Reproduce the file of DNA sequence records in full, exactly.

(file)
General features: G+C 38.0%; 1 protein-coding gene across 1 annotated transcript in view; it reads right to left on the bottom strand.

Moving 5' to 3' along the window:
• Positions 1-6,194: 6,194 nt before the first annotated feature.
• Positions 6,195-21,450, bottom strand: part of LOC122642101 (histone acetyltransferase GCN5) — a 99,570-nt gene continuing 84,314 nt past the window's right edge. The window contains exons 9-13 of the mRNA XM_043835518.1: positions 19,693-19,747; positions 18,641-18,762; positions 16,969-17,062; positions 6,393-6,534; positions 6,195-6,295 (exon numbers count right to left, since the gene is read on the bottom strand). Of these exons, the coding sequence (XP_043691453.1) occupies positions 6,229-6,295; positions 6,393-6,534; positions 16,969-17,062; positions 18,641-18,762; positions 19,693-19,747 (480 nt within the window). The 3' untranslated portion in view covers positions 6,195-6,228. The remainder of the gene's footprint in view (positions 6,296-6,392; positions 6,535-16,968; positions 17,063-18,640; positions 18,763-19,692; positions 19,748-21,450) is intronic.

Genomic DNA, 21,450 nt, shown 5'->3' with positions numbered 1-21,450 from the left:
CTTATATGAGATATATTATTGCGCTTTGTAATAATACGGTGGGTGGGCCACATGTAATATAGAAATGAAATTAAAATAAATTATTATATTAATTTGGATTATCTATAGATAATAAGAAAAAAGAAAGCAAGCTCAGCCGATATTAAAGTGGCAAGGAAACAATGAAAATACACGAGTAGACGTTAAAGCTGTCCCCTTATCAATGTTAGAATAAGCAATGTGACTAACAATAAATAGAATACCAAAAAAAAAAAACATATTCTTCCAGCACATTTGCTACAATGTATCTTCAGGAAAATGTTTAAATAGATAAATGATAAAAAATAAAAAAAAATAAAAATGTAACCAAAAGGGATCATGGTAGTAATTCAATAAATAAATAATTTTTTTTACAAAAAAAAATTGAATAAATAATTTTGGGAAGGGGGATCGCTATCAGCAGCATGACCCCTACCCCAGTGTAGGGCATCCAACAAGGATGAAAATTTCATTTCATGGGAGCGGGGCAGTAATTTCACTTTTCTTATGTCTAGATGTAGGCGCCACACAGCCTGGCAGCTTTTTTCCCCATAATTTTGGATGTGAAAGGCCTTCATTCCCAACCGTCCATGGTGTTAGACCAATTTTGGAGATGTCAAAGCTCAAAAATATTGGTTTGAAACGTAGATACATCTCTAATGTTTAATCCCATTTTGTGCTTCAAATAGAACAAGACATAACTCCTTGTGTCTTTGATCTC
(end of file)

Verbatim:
General features: G+C 38.0%; 1 protein-coding gene across 1 annotated transcript in view; it reads right to left on the bottom strand.

Moving 5' to 3' along the window:
• Positions 1-6,194: 6,194 nt before the first annotated feature.
• Positions 6,195-21,450, bottom strand: part of LOC122642101 (histone acetyltransferase GCN5) — a 99,570-nt gene continuing 84,314 nt past the window's right edge. The window contains exons 9-13 of the mRNA XM_043835518.1: positions 19,693-19,747; positions 18,641-18,762; positions 16,969-17,062; positions 6,393-6,534; positions 6,195-6,295 (exon numbers count right to left, since the gene is read on the bottom strand). Of these exons, the coding sequence (XP_043691453.1) occupies positions 6,229-6,295; positions 6,393-6,534; positions 16,969-17,062; positions 18,641-18,762; positions 19,693-19,747 (480 nt within the window). The 3' untranslated portion in view covers positions 6,195-6,228. The remainder of the gene's footprint in view (positions 6,296-6,392; positions 6,535-16,968; positions 17,063-18,640; positions 18,763-19,692; positions 19,748-21,450) is intronic.

Genomic DNA, 21,450 nt, shown 5'->3' with positions numbered 1-21,450 from the left:
CTTATATGAGATATATTATTGCGCTTTGTAATAATACGGTGGGTGGGCCACATGTAATATAGAAATGAAATTAAAATAAATTATTATATTAATTTGGATTATCTATAGATAATAAGAAAAAAGAAAGCAAGCTCAGCCGATATTAAAGTGGCAAGGAAACAATGAAAATACACGAGTAGACGTTAAAGCTGTCCCCTTATCAATGTTAGAATAAGCAATGTGACTAACAATAAATAGAATACCAAAAAAAAAAAACATATTCTTCCAGCACATTTGCTACAATGTATCTTCAGGAAAATGTTTAAATAGATAAATGATAAAAAATAAAAAAAAATAAAAATGTAACCAAAAGGGATCATGGTAGTAATTCAATAAATAAATAATTTTTTTTACAAAAAAAAATTGAATAAATAATTTTGGGAAGGGGGATCGCTATCAGCAGCATGACCCCTACCCCAGTGTAGGGCATCCAACAAGGATGAAAATTTCATTTCATGGGAGCGGGGCAGTAATTTCACTTTTCTTATGTCTAGATGTAGGCGCCACACAGCCTGGCAGCTTTTTTCCCCATAATTTTGGATGTGAAAGGCCTTCATTCCCAACCGTCCATGGTGTTAGACCAATTTTGGAGATGTCAAAGCTCAAAAATATTGGTTTGAAACGTAGATACATCTCTAATGTTTAATCCCATTTTGTGCTTCAAATAGAACAAGACATAACTCCTTGTGTCTTTGATCTC